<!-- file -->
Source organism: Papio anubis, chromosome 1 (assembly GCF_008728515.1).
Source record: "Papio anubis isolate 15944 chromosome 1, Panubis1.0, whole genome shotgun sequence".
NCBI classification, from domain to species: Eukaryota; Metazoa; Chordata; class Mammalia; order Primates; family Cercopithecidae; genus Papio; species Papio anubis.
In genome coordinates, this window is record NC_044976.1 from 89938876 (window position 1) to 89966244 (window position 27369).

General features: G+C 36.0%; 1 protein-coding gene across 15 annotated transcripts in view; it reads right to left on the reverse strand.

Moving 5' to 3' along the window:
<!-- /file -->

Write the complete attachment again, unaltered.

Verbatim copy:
Source organism: Papio anubis, chromosome 1 (assembly GCF_008728515.1).
Source record: "Papio anubis isolate 15944 chromosome 1, Panubis1.0, whole genome shotgun sequence".
NCBI classification, from domain to species: Eukaryota; Metazoa; Chordata; class Mammalia; order Primates; family Cercopithecidae; genus Papio; species Papio anubis.
In genome coordinates, this window is record NC_044976.1 from 89938876 (window position 1) to 89966244 (window position 27369).

General features: G+C 36.0%; 1 protein-coding gene across 15 annotated transcripts in view; it reads right to left on the reverse strand.

Moving 5' to 3' along the window: